Home Digitaledge In Focus

Cracking the innovation code with low-code/no-code

Nurdianah Md Nur
Nurdianah Md Nur8/31/2021 8:30 AM GMT+08  • 7 min read
Cracking the innovation code with low-code/no-code
Democratising app development with low-code/no-code can help firms be more agile and win in the experience economy
Font Resizer
Share to WhatsappShare to FacebookShare to LinkedInMore Share
Scroll to top
Follow us on Facebook and join our Telegram channel for the latest updates.

It is no secret that speed of delivering new and delightful digital customer experience is key to staying ahead in today’s experience economy. Many organisations, however, are struggling to innovate at speed and scale due to the shortage of software developers globally.

While efforts have been made to equip students and upskill existing workers with app development skills, it will take some time before we close the skills gap. This is why 42% of enterprises in Asia Pacific have invested in low-code and no-code platforms in the past year, according to the Technology Vision 2021 report by professional services firm Accenture.

Low-code and no-code (LCNC) platforms enable organisations to democratise app development and increase speed to market by minimising hand-coding. With such platforms, users — even those who may not know programming languages — can drag and drop visual blocks of existing, reusable code into a workflow to create apps quickly. This also ensures that the code used adheres to current IT architecture and standards so that the resulting app is of high quality and requires fewer corrections.

Since LCNC platforms enable anyone within an organisation to develop tools to automate, optimise and improve their daily processes, they propel businesses to scale beyond the scarcity of IT teams and full-time professional developers.

Duncan Eadie, Accenture’s managing director for cloud, infrastructure and engineering, Africa and Asia Pacific

He adds: “Such tools also speed up the development cycle for full-stack developers. Developers can rapidly prototype an interface or process, and create a scaffolding of code where they can simply fill in the missing blanks.”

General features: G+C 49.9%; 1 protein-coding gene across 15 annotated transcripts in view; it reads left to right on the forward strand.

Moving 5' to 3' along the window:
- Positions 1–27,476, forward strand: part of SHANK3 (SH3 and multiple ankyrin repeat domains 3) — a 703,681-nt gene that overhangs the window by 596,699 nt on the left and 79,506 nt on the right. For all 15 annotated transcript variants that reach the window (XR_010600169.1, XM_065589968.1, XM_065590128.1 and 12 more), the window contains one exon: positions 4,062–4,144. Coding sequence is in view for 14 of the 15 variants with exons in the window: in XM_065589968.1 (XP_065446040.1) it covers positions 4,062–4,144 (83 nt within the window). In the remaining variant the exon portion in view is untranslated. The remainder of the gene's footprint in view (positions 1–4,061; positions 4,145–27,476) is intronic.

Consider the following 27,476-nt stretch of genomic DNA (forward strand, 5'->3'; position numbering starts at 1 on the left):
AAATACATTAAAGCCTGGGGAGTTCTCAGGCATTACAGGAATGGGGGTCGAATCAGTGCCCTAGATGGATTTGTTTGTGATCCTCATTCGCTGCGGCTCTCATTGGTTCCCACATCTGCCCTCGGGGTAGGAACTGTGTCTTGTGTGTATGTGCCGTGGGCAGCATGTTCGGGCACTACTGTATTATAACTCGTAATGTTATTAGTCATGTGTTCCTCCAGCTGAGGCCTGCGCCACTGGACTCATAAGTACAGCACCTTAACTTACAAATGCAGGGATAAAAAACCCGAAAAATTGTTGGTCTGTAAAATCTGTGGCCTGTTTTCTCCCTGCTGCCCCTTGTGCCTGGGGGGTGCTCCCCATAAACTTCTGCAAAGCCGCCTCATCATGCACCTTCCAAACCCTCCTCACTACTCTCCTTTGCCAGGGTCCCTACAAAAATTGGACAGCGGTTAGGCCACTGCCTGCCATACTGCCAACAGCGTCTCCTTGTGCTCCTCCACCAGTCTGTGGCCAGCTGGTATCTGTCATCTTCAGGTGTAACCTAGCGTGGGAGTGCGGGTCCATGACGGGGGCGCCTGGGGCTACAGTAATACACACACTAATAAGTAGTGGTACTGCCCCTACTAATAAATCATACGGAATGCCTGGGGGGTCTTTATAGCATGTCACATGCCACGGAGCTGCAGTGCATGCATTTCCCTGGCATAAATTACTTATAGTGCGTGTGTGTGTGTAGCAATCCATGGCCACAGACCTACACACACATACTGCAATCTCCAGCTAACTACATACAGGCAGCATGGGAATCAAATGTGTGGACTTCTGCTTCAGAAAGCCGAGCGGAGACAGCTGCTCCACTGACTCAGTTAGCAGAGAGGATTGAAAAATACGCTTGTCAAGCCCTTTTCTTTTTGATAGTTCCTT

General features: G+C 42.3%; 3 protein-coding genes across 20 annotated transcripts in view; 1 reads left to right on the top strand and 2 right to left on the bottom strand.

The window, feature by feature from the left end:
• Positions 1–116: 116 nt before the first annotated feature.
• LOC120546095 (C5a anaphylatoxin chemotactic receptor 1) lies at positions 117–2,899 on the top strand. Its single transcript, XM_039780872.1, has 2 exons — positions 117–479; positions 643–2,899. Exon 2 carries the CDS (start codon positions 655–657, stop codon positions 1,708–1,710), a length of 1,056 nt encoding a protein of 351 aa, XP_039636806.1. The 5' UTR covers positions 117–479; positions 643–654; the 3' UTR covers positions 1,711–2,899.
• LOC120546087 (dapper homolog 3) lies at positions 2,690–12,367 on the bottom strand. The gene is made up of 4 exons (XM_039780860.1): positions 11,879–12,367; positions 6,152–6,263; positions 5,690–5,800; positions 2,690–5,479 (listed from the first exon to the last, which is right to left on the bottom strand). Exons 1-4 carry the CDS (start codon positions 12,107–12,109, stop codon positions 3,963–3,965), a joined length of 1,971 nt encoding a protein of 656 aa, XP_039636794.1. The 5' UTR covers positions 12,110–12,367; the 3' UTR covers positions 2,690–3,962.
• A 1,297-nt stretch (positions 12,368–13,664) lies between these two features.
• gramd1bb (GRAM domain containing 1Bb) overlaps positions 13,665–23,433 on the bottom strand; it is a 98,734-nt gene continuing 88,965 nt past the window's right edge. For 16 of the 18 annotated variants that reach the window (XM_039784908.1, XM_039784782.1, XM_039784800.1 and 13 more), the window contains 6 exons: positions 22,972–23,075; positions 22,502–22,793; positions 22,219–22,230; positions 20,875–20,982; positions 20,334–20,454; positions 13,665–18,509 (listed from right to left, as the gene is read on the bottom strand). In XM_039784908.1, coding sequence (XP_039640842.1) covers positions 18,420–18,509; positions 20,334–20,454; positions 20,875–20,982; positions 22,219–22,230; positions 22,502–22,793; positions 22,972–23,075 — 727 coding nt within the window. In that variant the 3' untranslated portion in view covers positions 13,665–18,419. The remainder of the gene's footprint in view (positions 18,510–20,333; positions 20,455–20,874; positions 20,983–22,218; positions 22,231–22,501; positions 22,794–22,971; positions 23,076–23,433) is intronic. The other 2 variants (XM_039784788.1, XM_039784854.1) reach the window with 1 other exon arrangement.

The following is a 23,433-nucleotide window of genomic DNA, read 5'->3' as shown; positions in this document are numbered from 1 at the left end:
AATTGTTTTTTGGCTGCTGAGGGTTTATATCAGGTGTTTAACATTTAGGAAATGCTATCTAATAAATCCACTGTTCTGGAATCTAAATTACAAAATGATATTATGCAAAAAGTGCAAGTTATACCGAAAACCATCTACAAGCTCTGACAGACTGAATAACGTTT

Additionally, LCNC platforms can help organisations reduce or eliminate technical debt, which is the implied cost of additional work needed for choosing speed over quality. A recent study by modern application platform provider OutSystems found that companies stand to lose US$6,000 ($8,117) per second by leaving their technical debt issues unaddressed. Nearly seven in 10 IT leaders surveyed globally also believe technical debt limits their organisation’s ability to innovate and distracts them from their core mission.

While many people believe technical debt is primarily created by legacy software, new applications and development strategies are some of the biggest culprits.

Mark Weaser, APAC vice-president, OutSystems

He continues: "It’s therefore critical for companies to build applications in ways that support continuous change to shrink their technical debt. By carefully aligning modern application development platforms, organisational structures and team priorities, any business can steadily pay off debt without compromising the timelines of their current projects.”

From IDC Infographic, sponsored by OutSystems, “Low-Code App Development: The Modern Asia/Pacific Developer Experience for Digital Transformation”

Solving real-world problems

LCNC can be leveraged in various ways to add business value across industries. It can help drive new customer-facing applications, create new process flows that complement packaged products, and create new business rules and process controls.

Advanced integrated security provider Certis, for example, transformed its paper-based quality management system into a mobile-first, digital service delivery system by leveraging OutSystems’ low-code development platform.

See also: Business in the fast lane: Accelerating intelligent, future-ready operations

This enables the company to develop more than 50 applications in a year and automate some backroom functions using a robotic process automation tool. Certis also expects to save nearly $250,000 per year, thanks to the new system.

Another company that has experienced the benefits of LCNC is consumer goods company Unilever. By using Informatica’s platform to build a new self-serve supplier portal, Unilever was able to roll out the portal to 90 countries in 90 days and reduce supplier onboarding time from five weeks to mere days.

Unlocking low-code/no-code’s full potential